Developing countries leading ambitious action to address climate change

July 29, 2015

Carbon reduction targets known as Intended Nationally Determined Contributions (INDCs) will form the basis of negotiations on a new global climate deal to be agreed at the end of this year, which will succeed the Kyoto Protocol. Countries have been invited to voluntarily submit these national plans for climate action, ahead of the UN climate summit in Paris in December, known as COP21 (21st Conference of the Parties). For developing countries, INDCs present a rare opportunity to influence the shape of the new international climate regime, and at the same time accelerate their transition to resilient low carbon economies.

Some argue that the fate of the world in the face of dangerous climate change will be determined by the actions of the largest emitters. However, actions taken by some of the poorest and most climate vulnerable countries will be important for building political momentum for COP21, and for exerting political and moral pressure on large and historic emitters to pledge ambitious action. Indeed INDC preparations are well underway across many of the least developed countries.

The PwC-led Climate and Development Knowledge Network (CDKN) is supporting INDC preparations in nine developing countries across Latin America, Africa and Asia, working closely with developing country governments as they prepare their INDCs for submission by the beginning of October this year. Since July 2011, CDKN’s Negotiations Support programme has been providing legal, strategic, technical and practical support to negotiators from these countries. Funded by the Climate Window of the UK Department for International Development’s Advocacy Fund, it seeks to support positive changes in the influence that the poorest and most climate vulnerable countries have in securing an international climate deal in 2015, and beyond.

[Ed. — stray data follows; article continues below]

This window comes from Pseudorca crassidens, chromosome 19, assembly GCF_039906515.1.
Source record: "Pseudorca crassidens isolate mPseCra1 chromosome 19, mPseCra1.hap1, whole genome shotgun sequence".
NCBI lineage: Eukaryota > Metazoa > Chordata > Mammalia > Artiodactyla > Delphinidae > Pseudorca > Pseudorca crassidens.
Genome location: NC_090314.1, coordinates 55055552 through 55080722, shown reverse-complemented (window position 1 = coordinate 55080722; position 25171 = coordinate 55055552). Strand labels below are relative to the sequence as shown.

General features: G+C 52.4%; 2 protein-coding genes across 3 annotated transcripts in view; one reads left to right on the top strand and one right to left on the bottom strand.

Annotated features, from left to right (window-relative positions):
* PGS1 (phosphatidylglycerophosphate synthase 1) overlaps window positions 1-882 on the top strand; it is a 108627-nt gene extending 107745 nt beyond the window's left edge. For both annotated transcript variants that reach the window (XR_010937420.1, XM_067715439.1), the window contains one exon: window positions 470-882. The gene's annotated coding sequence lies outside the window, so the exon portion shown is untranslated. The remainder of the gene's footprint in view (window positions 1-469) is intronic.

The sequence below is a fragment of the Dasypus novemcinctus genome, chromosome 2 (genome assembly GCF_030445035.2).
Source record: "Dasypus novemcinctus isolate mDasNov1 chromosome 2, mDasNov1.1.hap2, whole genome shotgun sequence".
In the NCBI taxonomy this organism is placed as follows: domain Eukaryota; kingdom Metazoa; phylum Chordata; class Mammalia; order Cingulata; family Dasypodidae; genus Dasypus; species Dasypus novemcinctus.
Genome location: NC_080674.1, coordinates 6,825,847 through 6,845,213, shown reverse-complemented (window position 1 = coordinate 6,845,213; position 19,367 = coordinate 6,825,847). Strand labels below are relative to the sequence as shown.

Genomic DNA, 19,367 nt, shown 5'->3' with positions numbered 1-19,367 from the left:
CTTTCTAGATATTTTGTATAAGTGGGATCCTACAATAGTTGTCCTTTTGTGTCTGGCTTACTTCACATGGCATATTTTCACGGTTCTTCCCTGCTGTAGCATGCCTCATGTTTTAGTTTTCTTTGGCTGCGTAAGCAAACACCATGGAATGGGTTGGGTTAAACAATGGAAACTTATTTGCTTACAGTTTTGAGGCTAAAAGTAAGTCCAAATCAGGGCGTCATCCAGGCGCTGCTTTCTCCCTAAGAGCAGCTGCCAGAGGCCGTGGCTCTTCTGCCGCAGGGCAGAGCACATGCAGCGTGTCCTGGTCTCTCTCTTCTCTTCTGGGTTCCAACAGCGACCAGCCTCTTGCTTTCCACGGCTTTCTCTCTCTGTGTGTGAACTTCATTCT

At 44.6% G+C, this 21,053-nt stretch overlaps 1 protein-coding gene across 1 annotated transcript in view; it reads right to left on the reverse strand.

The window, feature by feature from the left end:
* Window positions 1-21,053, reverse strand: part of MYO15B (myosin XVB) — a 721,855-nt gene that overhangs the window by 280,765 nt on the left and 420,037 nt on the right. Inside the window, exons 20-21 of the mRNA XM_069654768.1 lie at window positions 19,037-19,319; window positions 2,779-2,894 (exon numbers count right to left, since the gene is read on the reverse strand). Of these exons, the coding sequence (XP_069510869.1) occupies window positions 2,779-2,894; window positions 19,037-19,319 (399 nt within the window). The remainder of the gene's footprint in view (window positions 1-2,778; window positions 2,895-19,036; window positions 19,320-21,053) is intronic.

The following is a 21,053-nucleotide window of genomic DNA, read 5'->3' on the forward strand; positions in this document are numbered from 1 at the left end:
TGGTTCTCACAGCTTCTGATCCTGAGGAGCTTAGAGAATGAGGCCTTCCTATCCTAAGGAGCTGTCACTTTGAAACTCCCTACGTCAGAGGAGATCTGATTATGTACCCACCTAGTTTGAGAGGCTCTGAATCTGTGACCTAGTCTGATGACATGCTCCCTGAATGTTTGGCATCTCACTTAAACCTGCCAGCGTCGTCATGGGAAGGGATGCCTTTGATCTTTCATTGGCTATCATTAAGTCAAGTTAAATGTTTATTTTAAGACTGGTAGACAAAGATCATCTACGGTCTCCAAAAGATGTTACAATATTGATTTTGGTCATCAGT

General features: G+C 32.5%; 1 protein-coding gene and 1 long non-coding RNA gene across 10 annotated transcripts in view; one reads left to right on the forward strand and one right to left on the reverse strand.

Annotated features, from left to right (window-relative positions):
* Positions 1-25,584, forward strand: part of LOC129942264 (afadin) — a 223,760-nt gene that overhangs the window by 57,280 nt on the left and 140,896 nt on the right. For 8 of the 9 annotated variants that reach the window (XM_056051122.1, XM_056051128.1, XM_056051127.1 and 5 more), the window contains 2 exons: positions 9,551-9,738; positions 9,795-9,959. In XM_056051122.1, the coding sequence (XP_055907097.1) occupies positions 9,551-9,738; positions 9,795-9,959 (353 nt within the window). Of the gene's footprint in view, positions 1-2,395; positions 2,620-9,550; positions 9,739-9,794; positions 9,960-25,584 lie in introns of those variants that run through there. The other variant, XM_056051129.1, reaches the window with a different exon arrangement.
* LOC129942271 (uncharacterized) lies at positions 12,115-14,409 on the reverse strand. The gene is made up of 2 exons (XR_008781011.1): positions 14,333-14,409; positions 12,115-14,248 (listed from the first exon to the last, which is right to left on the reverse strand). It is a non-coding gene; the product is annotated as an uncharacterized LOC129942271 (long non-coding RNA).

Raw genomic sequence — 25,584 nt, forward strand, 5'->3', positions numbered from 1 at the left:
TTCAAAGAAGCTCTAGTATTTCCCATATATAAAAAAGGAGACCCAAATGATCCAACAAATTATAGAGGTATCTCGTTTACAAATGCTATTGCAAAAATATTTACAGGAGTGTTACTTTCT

CDKN support has contributed to the first INDC submission by a Least Developed Country  (the group of 48 lowest income countries in the world)– Ethiopia; and to the first INDC submission by a Small Island Developing State– the Republic of the Marshall Islands (RMI).

Ethiopia, one of the most climate vulnerable countries in Africa, has committed to reducing its greenhouse gas emissions by 64% from business-as-usual emissions by 2030. This massive reduction will be driven by improvements in land use and completion of the giant Renaissance Dam on the Nile. This is very ambitious for a country whose emissions are a very small portion of total global emissions.

The Marshall Islands has set an absolute economy-wide target to reduce emissions by 45% below 2010 levels, by the year 2030. Again, the global environmental impact of the RMI’s commitment may well be minor relative to the major economies. However, the target carries a powerful political message: that all countries are should aiming for ambitious reduction targets, regardless of size. By being the first developing country to set an absolute economy-wide emission reduction target, the RMI has shown it's possible for growing developing countries to set an ambitious emissions target.  The question is how many other countries, especially the largest emitters, will match the approach.

INDCs done well and in an inclusive manner have the potential to shape the future development paths for many countries as an expression of investment needs. In its latest working paper, Supporting ambitious Intended Nationally Determined Contributions: Lessons learned from developing countries, CDKN summarises some of the key learning points that have emerged from this diverse experience. We hope this will inform activities in the lead up to Paris COP21 and beyond.

This blog was first posted on the Climate and Development Knowledge Network 

 

Sam Bickersteth | Director
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